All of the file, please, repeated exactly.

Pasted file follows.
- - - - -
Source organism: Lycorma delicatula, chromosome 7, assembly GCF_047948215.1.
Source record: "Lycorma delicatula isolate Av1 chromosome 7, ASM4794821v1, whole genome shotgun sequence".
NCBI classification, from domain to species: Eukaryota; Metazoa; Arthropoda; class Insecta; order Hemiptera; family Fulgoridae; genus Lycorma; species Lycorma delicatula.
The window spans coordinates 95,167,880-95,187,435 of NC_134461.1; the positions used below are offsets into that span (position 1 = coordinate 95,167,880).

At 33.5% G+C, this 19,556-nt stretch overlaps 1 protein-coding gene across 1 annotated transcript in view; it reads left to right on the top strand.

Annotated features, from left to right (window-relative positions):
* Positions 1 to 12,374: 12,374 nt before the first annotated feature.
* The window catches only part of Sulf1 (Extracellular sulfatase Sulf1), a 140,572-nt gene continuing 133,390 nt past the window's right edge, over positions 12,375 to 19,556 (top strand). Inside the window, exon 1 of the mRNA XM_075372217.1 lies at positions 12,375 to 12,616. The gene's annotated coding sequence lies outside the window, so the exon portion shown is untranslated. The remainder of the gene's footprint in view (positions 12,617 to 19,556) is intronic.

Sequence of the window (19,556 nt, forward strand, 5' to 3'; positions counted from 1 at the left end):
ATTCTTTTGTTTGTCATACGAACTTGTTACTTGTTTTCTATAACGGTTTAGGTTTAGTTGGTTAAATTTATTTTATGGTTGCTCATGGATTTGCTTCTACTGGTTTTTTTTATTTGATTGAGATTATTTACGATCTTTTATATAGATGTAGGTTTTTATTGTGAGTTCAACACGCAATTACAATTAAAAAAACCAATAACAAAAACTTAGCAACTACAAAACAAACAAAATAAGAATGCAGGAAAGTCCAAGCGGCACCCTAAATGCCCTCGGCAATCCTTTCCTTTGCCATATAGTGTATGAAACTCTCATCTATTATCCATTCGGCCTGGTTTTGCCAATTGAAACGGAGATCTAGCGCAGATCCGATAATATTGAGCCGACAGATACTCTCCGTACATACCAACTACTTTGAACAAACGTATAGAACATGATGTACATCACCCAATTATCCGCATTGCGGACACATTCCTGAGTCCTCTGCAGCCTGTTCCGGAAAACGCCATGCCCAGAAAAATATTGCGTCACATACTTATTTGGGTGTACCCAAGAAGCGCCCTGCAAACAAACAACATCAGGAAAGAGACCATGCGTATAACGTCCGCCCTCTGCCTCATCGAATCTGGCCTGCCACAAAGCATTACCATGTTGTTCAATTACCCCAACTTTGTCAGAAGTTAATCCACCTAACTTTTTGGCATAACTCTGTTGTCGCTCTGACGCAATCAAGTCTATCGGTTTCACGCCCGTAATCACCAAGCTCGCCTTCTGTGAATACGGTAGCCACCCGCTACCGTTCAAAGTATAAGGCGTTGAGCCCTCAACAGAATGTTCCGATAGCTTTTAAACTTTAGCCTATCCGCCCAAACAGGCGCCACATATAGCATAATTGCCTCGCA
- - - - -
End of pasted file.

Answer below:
Source organism: Lycorma delicatula, chromosome 7, assembly GCF_047948215.1.
Source record: "Lycorma delicatula isolate Av1 chromosome 7, ASM4794821v1, whole genome shotgun sequence".
NCBI classification, from domain to species: Eukaryota; Metazoa; Arthropoda; class Insecta; order Hemiptera; family Fulgoridae; genus Lycorma; species Lycorma delicatula.
The window spans coordinates 95,167,880-95,187,435 of NC_134461.1; the positions used below are offsets into that span (position 1 = coordinate 95,167,880).

At 33.5% G+C, this 19,556-nt stretch overlaps 1 protein-coding gene across 1 annotated transcript in view; it reads left to right on the top strand.

Annotated features, from left to right (window-relative positions):
* Positions 1 to 12,374: 12,374 nt before the first annotated feature.
* The window catches only part of Sulf1 (Extracellular sulfatase Sulf1), a 140,572-nt gene continuing 133,390 nt past the window's right edge, over positions 12,375 to 19,556 (top strand). Inside the window, exon 1 of the mRNA XM_075372217.1 lies at positions 12,375 to 12,616. The gene's annotated coding sequence lies outside the window, so the exon portion shown is untranslated. The remainder of the gene's footprint in view (positions 12,617 to 19,556) is intronic.

Sequence of the window (19,556 nt, forward strand, 5' to 3'; positions counted from 1 at the left end):
ATTCTTTTGTTTGTCATACGAACTTGTTACTTGTTTTCTATAACGGTTTAGGTTTAGTTGGTTAAATTTATTTTATGGTTGCTCATGGATTTGCTTCTACTGGTTTTTTTTATTTGATTGAGATTATTTACGATCTTTTATATAGATGTAGGTTTTTATTGTGAGTTCAACACGCAATTACAATTAAAAAAACCAATAACAAAAACTTAGCAACTACAAAACAAACAAAATAAGAATGCAGGAAAGTCCAAGCGGCACCCTAAATGCCCTCGGCAATCCTTTCCTTTGCCATATAGTGTATGAAACTCTCATCTATTATCCATTCGGCCTGGTTTTGCCAATTGAAACGGAGATCTAGCGCAGATCCGATAATATTGAGCCGACAGATACTCTCCGTACATACCAACTACTTTGAACAAACGTATAGAACATGATGTACATCACCCAATTATCCGCATTGCGGACACATTCCTGAGTCCTCTGCAGCCTGTTCCGGAAAACGCCATGCCCAGAAAAATATTGCGTCACATACTTATTTGGGTGTACCCAAGAAGCGCCCTGCAAACAAACAACATCAGGAAAGAGACCATGCGTATAACGTCCGCCCTCTGCCTCATCGAATCTGGCCTGCCACAAAGCATTACCATGTTGTTCAATTACCCCAACTTTGTCAGAAGTTAATCCACCTAACTTTTTGGCATAACTCTGTTGTCGCTCTGACGCAATCAAGTCTATCGGTTTCACGCCCGTAATCACCAAGCTCGCCTTCTGTGAATACGGTAGCCACCCGCTACCGTTCAAAGTATAAGGCGTTGAGCCCTCAACAGAATGTTCCGATAGCTTTTAAACTTTAGCCTATCCGCCCAAACAGGCGCCACATATAGCATAATTGCCTCGCA